I went into this second half-marathon with the expectation that my time and my pace would be much slower. Since one of my goals for 2013 is to run three half-marathons, I knew I wanted to do this race, but I told myself I would be happy if I finished within three hours, taking several long walking breaks. I didn’t want to injure myself because I hadn’t trained, so I told myself I would take it easy.
But then on race day, something magical happen.
The weather was chilly (my favorite for running), I felt rested and calm, and my body felt prepared. Of course my feet were aching and my ankles were sore as I ran each mile, but I felt strong. My legs continued pushing my forward. My breathing was slow and steady. I was in the zone and I was seriously impressed with myself.
I crossed the finish line with a new personal record of 2:23:14. Almost 15 minutes faster than my previous time.
When I was home later that evening, I saw this post by Liz, that basically convinced me to sign up for the Chicago Marathon. I wanted that feeling. I wanted to do something I never thought I could do. I wanted to do something incredible.
So I kept running.
A month later, on February 17, 2013, I ran my third half-marathon with a new PR of 2:19:01. I’m pretty sure I jumped up and down (and probably would have done a cartwheel if I wasn’t in so much pain) when I saw my time. I was stoked.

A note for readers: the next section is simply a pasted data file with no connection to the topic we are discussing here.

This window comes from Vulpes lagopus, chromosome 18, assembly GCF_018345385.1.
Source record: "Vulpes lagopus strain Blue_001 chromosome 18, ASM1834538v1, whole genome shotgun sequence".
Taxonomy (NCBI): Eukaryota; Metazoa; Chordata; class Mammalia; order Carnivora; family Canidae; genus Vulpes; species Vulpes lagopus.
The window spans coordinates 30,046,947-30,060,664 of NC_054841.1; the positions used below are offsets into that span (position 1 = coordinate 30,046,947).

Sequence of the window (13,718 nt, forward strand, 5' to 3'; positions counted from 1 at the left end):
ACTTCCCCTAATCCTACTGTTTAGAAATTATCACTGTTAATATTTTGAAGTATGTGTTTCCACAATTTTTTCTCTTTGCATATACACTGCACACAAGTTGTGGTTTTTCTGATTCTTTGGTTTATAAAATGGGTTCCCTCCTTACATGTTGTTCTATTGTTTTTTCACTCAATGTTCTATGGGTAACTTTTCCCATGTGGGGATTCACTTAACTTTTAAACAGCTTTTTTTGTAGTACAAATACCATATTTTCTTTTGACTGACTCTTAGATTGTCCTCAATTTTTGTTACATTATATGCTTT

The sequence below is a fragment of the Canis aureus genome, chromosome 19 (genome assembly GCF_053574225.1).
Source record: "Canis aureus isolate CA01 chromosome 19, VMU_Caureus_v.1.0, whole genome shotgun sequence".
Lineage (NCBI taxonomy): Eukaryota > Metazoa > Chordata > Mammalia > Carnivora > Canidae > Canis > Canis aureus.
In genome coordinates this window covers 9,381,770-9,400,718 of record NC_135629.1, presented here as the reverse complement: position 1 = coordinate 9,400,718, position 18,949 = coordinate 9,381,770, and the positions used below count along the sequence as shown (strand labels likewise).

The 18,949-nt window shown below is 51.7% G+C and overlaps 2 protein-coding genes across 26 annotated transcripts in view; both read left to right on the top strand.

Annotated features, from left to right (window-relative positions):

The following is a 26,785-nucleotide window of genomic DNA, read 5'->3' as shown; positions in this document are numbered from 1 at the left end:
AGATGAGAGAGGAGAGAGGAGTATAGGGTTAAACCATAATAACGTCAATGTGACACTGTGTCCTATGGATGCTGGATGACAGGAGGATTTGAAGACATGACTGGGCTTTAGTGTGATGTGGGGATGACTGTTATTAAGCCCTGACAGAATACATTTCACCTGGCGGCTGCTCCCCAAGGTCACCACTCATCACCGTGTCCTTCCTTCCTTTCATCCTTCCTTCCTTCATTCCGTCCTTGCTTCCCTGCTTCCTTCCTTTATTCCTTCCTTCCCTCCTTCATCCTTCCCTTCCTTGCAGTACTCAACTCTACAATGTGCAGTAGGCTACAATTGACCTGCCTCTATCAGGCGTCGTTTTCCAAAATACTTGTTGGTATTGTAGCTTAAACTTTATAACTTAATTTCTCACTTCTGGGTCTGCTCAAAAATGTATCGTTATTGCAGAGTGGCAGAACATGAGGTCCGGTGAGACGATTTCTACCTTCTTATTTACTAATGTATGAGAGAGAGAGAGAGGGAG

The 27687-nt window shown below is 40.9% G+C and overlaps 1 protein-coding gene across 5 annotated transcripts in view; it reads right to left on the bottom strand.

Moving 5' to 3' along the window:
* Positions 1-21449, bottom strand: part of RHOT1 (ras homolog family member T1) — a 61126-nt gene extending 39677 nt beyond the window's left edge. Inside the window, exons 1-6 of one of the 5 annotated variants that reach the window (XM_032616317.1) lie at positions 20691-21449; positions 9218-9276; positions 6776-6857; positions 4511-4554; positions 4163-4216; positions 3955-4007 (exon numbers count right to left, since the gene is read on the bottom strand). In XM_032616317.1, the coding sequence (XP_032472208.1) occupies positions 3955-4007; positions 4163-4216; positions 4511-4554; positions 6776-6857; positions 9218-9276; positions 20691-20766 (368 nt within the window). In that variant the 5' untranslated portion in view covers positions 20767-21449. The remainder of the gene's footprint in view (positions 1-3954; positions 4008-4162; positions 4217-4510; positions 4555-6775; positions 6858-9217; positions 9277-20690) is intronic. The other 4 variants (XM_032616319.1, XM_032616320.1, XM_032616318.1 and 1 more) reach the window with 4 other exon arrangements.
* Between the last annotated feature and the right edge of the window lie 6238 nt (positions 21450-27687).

I continued running regularly until the official training for the marathon began over the summer.
Over the course of a few months, I went from running 3 miles to running 20 miles. I broke my goal of running a sub 30:00 5K, set a new half-marathon PR, and ran my fastest mile yet. I went from being someone who forced herself to run and suffered through 80% of the miles to someone who actually craved a long run and enjoyed every minute of it.
May: 88.38 miles
June: 56.7 miles
July: 88.71 miles
August: 102.95 miles
September: 123.77 miles
October: 22.37 miles
I’ve learned that I’m stronger than I thought (physically and mentally), that when I start having negative thoughts and am getting annoyed during a run I need to eat, and that the support and encouragement of others will carry you through. I’ve learned that ice baths aren’t fun, but are so worth it, that carb loading actually works, and that the Joy the Baker podcast and Taylor Swift are my favorite running buddies.
Training to run the Chicago Marathon has been an emotional experience with tears welling up in my eyes each time I set a new record or run further than I ever have before. I felt my legs grow stronger, my breathing become slower, and my mind become quieter.
I saw myself break through barriers and move past my so-called limitations. I saw myself change. I saw myself become someone I didn’t think could ever exist.
I can’t imagine my life without running now. It’s part of who I am. It’s something that makes me feel alive, and most like myself. It’s where I think, where I release what needs releasing, and where I connect with everything else that’s out there.
And so here I am, 4 days away from my first full marathon and more in love with running than ever before.
Butterflies in my stomach, almost-healed blisters on my toes, and excitement in my heart.
I can’t wait to do this.
P.S. If you want to start challenging the status quo and begin living on your own terms, check out my new e-course, Cake for Breakfast.